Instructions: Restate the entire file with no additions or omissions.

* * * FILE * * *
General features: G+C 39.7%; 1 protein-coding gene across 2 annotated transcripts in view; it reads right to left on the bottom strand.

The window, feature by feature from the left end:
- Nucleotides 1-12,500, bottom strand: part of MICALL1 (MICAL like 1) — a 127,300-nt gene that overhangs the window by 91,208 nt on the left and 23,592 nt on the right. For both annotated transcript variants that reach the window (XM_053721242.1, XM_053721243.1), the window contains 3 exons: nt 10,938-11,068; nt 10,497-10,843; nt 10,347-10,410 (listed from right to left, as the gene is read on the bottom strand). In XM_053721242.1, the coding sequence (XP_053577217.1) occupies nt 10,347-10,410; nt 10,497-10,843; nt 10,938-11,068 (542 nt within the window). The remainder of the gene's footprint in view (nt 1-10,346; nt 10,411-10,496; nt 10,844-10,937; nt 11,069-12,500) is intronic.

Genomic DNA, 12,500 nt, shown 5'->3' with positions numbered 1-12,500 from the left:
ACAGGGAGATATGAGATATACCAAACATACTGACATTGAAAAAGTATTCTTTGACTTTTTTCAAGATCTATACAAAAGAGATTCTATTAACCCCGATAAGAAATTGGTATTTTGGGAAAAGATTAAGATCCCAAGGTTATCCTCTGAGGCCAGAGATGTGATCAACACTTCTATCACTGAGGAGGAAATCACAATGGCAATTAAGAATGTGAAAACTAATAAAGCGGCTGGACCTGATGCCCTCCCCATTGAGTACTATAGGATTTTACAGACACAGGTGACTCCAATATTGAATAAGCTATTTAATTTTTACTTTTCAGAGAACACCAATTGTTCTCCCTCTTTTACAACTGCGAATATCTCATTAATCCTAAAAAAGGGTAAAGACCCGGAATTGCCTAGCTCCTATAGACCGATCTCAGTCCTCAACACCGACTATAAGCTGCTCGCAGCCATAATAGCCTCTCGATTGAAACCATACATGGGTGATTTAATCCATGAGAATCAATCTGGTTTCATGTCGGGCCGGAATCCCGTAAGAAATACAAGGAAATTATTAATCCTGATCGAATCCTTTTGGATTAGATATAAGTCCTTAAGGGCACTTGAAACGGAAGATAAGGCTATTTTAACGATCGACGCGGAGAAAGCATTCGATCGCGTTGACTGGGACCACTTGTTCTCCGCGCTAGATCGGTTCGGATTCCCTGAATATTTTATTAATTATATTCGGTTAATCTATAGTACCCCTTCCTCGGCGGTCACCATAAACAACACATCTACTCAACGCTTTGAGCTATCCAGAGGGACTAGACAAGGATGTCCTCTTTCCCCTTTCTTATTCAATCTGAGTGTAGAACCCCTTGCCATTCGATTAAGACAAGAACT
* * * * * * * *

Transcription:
General features: G+C 39.7%; 1 protein-coding gene across 2 annotated transcripts in view; it reads right to left on the bottom strand.

The window, feature by feature from the left end:
- Nucleotides 1-12,500, bottom strand: part of MICALL1 (MICAL like 1) — a 127,300-nt gene that overhangs the window by 91,208 nt on the left and 23,592 nt on the right. For both annotated transcript variants that reach the window (XM_053721242.1, XM_053721243.1), the window contains 3 exons: nt 10,938-11,068; nt 10,497-10,843; nt 10,347-10,410 (listed from right to left, as the gene is read on the bottom strand). In XM_053721242.1, the coding sequence (XP_053577217.1) occupies nt 10,347-10,410; nt 10,497-10,843; nt 10,938-11,068 (542 nt within the window). The remainder of the gene's footprint in view (nt 1-10,346; nt 10,411-10,496; nt 10,844-10,937; nt 11,069-12,500) is intronic.

Genomic DNA, 12,500 nt, shown 5'->3' with positions numbered 1-12,500 from the left:
ACAGGGAGATATGAGATATACCAAACATACTGACATTGAAAAAGTATTCTTTGACTTTTTTCAAGATCTATACAAAAGAGATTCTATTAACCCCGATAAGAAATTGGTATTTTGGGAAAAGATTAAGATCCCAAGGTTATCCTCTGAGGCCAGAGATGTGATCAACACTTCTATCACTGAGGAGGAAATCACAATGGCAATTAAGAATGTGAAAACTAATAAAGCGGCTGGACCTGATGCCCTCCCCATTGAGTACTATAGGATTTTACAGACACAGGTGACTCCAATATTGAATAAGCTATTTAATTTTTACTTTTCAGAGAACACCAATTGTTCTCCCTCTTTTACAACTGCGAATATCTCATTAATCCTAAAAAAGGGTAAAGACCCGGAATTGCCTAGCTCCTATAGACCGATCTCAGTCCTCAACACCGACTATAAGCTGCTCGCAGCCATAATAGCCTCTCGATTGAAACCATACATGGGTGATTTAATCCATGAGAATCAATCTGGTTTCATGTCGGGCCGGAATCCCGTAAGAAATACAAGGAAATTATTAATCCTGATCGAATCCTTTTGGATTAGATATAAGTCCTTAAGGGCACTTGAAACGGAAGATAAGGCTATTTTAACGATCGACGCGGAGAAAGCATTCGATCGCGTTGACTGGGACCACTTGTTCTCCGCGCTAGATCGGTTCGGATTCCCTGAATATTTTATTAATTATATTCGGTTAATCTATAGTACCCCTTCCTCGGCGGTCACCATAAACAACACATCTACTCAACGCTTTGAGCTATCCAGAGGGACTAGACAAGGATGTCCTCTTTCCCCTTTCTTATTCAATCTGAGTGTAGAACCCCTTGCCATTCGATTAAGACAAGAACT